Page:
12. Ooopsie! At least you worked it out in the end mate. Ron
  13. Much better mate...glad you are pleased with the result. Ron
  14. Stunning work as ever Dan...I truly envy your skills. Respect Ron
  15. Just remember to put pressure on the chuck before you power it on at it's lowest speed...you effectively become the drills speed controller and...yes...I do still have all my fingers.....honest guv. A superb build mate. Regards Ron
  16. It indeed comes from experience Mr C...which is why I mentioned the plaster on the finger...although all mini drills with variable speed will safely allow this kind of throttling back. Ron
  17. If I may offer this 'trick' for producing twisted cables...put a single nail in a piece of wood (as you have done)...take a single strand...bend it around the nail...pinch the now two open ends in a Dremel chuck...set the drill to its lowest speed and place your finger against the chuck so that it will only turn very slowly...with a plaster on your finger to protect it from heat...and switch the Dremel on...as it slowly turns it will twist the cables together for you...just be sure to keep the tension...or it will knot itself up. This method will produce much tighter...more even cables than you will ever get by hand...and can be used with many different thicknesses of wire. In this instance...5 amp fuse wire will give you a twisted cable more than half the thickness you now have...and...dare I say it...will 'look' right. Ron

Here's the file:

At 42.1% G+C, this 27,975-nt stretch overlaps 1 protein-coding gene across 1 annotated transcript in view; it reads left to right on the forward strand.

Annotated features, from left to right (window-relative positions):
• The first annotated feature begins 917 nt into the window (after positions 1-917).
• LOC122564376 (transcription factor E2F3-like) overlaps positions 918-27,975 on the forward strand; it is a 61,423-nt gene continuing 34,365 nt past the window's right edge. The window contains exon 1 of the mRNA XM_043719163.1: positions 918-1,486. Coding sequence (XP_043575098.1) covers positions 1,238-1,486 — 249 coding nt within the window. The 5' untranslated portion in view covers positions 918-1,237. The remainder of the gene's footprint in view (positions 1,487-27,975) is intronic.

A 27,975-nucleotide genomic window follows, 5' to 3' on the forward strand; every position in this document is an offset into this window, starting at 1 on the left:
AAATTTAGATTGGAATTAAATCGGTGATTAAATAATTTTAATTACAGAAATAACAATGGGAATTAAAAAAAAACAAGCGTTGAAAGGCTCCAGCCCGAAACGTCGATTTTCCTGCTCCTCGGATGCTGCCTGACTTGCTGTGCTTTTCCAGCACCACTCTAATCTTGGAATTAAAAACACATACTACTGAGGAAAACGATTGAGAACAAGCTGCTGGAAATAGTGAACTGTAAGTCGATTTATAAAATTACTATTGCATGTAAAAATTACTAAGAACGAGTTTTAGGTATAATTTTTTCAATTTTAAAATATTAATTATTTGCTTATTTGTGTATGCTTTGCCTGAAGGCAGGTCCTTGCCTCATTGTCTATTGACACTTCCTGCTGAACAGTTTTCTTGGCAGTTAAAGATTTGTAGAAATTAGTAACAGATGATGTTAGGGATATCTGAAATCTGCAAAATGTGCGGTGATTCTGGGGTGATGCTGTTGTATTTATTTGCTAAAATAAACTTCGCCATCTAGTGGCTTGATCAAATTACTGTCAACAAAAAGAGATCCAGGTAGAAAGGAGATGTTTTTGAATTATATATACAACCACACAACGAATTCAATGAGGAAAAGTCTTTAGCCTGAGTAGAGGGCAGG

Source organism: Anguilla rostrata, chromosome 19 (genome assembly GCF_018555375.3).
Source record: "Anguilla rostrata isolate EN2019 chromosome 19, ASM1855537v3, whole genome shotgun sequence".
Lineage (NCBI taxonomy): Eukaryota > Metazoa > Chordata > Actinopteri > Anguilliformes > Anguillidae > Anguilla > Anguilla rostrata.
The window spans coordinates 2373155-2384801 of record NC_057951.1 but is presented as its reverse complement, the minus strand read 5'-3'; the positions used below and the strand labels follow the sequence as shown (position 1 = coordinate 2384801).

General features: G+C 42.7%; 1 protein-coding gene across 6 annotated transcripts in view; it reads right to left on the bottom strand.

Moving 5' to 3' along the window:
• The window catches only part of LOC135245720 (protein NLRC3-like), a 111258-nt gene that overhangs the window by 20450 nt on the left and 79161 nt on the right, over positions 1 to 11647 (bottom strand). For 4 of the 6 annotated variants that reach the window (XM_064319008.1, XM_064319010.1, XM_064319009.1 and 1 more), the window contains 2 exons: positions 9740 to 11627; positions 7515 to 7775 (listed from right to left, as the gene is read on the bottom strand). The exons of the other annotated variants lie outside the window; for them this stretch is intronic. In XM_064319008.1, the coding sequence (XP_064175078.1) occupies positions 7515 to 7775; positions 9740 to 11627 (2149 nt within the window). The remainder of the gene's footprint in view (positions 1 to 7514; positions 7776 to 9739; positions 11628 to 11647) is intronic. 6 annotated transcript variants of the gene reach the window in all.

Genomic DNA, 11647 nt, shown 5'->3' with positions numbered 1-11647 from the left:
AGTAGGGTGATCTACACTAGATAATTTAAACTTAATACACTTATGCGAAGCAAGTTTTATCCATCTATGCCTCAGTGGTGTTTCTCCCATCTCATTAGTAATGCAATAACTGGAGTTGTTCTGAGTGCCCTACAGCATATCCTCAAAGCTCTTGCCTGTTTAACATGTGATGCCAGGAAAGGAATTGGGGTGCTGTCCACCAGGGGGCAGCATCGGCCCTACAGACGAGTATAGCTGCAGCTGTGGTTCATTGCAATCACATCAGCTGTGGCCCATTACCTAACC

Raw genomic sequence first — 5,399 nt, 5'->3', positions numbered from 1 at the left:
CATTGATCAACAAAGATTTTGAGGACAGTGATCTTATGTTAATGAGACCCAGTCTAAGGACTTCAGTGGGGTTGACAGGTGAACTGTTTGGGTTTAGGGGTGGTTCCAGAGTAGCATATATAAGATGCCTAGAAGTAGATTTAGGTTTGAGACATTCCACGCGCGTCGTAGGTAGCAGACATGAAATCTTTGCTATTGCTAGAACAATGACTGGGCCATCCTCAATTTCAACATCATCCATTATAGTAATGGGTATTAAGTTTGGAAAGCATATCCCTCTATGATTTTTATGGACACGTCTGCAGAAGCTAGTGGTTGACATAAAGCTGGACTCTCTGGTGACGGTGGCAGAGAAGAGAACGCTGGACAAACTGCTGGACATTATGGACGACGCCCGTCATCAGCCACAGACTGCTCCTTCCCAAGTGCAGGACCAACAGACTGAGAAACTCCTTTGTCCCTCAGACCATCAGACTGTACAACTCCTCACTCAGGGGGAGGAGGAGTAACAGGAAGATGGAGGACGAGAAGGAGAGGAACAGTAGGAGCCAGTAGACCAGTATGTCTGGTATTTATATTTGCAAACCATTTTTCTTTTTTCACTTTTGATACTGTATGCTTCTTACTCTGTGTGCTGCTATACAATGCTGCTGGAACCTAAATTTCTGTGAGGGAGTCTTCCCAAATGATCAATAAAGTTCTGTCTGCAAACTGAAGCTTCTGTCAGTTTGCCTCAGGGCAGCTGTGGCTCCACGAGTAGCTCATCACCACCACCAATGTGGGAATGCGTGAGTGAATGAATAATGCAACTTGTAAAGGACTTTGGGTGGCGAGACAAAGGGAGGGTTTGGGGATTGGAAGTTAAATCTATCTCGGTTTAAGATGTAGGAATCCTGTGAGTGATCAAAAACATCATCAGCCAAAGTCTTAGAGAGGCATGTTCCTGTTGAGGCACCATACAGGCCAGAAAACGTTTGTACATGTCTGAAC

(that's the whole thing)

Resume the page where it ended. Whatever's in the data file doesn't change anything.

18. Excellent use of your springtime mate...very nice work. Respect Ron
  19. Nicely done Mr C...mirrors look spot on...just a shame it's finished...was just getting used to having you around again. Ron
  20. Just need to clear a work space...and waiting on a couple of small bits to arrive...couple of days hopefully...then I will crack on Regards Ron
  21. Thanks for comment Coop Yep...he's a gentleman of note for sure. Ron